The pattern also works great with some yarn that I bought that had no specific intention for, a new line of yarn (I think it's new) by Vickie Howell, the host of the show Knitty Gritty.  I can't find the wrappers for the yarn, but I think it's the "Love" line.  I got it at JoAnn Fabrics for like, $4 a skein, so the price was right.  I'm not sure yet how many skeins I'm going to need, but I don't think it'll be more than 6 or so.

The gallbladder surgery went well, so hopefully my anxiety will start to abate.  Til then, though, I'll just keep working on my scarf.

Thursday, October 13, 2011

Mental and Physical Illness: What's the Link?

Tomorrow, I am to have my gallbladder removed because of some serious pains I've had over the past two or three months. I'm not looking forward to it -- let's face it, who looks forward to surgery? And in light of the surgery, I've been thinking about the link between mental and physical health.

A happy little green gallbladder
Doing a little research on the internet, it looks as though quite a few studies have been conducted on the topic of physical health in patients with schizophrenia. This article concludes that schizophrenic patients have more physical illness problems than those without schizophrenia.  It's not clear from the article, though, if schizophrenia causes the physical illness, or the other way around.

This web page from the UK talks about the link between depression and physical illness, discussing how physical illness can cause mental illness.  There's an entire book which is a collection of essays about the link between the two, called Depression and Physical Illness ( has it listed at $108, so I wouldn't recommend picking up a copy).

Anybody that watches TV knows that there's also a link between depression, anxiety, and fibromyalgia.  Doctors consider depression and anxiety to be a symptom of fibromyalgia, And this study discusses a link between rheumatoid arthritis and depression.

I guess my question is, which comes first?  Is mental illness (depression, bipolar disorder, schizophrenia) more likely to cause physical problems, or vice versa?  With depression, it seems like it could be obvious:  you feel like crap physically, so mentally you start to feel like crap. In my post about World Mental Health Day, I mention that doctors estimate upwards of 50% of cancer patients suffer from depression.  Well, I'd be depressed, too, if I had cancer.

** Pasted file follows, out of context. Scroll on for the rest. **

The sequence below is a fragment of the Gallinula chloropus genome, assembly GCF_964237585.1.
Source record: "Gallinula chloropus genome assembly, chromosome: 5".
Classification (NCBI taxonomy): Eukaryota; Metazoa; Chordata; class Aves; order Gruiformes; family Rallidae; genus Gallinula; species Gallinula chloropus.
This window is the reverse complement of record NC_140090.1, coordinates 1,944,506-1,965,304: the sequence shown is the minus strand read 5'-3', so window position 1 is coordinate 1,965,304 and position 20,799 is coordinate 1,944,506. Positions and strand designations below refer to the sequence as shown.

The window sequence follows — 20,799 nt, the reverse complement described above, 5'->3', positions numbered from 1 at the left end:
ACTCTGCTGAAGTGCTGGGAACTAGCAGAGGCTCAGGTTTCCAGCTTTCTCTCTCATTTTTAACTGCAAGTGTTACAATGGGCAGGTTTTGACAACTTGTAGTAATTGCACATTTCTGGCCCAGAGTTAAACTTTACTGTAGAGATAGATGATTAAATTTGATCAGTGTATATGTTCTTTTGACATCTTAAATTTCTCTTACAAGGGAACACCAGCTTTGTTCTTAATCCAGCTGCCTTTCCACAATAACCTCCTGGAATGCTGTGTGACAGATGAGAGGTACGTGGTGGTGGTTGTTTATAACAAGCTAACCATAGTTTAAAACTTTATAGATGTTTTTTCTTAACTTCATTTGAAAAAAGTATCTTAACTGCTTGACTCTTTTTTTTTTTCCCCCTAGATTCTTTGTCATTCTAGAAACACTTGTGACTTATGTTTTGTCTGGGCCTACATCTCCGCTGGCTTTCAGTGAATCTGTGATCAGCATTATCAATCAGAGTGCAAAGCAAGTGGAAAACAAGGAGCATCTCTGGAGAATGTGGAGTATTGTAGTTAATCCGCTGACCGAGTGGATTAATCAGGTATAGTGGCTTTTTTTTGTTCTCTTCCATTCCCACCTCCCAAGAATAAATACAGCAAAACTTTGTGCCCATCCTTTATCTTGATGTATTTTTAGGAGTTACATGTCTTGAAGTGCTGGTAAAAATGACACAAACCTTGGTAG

Of course, physical illness isn't the only reason people suffer from depression (and sometimes, there is no reason -- it's an illness all to itself).  But is is possible for chronic mental illness to cause chronic physical illness?

I know in my own experience, when I am in a bad phase, I definitely tend to neglect myself.  I don't eat right, I don't exercise, I sleep a lot, I avoid doctors (and pretty much everyone else).  Inevitably, this kind of neglect leads to physical complaints.  I usually get headaches, muscle aches, and stomach problems associated with my depressive episodes.

I wonder, though, can the mere fact of having a mental illness can be linked to physical illness?  Like, are people with chronic depression more sensitive to pain?  We always hear about neurons in the brain being blamed for depression -- is it possible these neurons that are "faulty" could be causing physical pain, too?  Or, if I'm bipolar, could my weird chemical shifts that cause it also cause shifts in my physical feelings as well? 

Admittedly, I could probably do some deeper research to answer these kinds of questions right now.  And maybe later I'll look into it.  But I feel kind of lazy at the moment, so I'm just sort of reflecting. 

And, for the record, I don't think my anxiety or bipolar depression caused my gallbladder problems. 

I blame my kids.

Monday, October 10, 2011

World Mental Health Day: Where's My Ribbon?

Happy World Mental Health Day! 

Yep, today is World Mental Health Day, designed to "raise public awareness about mental health issues" (per the World Health Organization).  Incidentally, it is also Columbus Day and World Homeless Day.  And, unless you live under a rock, October is Breast Cancer Awareness Month, designed to raise awareness (and raise funds, and sell pink crap) for breast cancer.

I'm not saying these other issues aren't important -- well, maybe I am saying that Columbus Day isn't that important, except to people who get off work and school because of it -- because, let's face it, cancer and homelessness are both major concerns in our society today.  In fact, if most people had to prioritize, I'm sure that cancer would be number one, homelessness number two, and mental health number three.  And I understand that.  But let's look at statistics.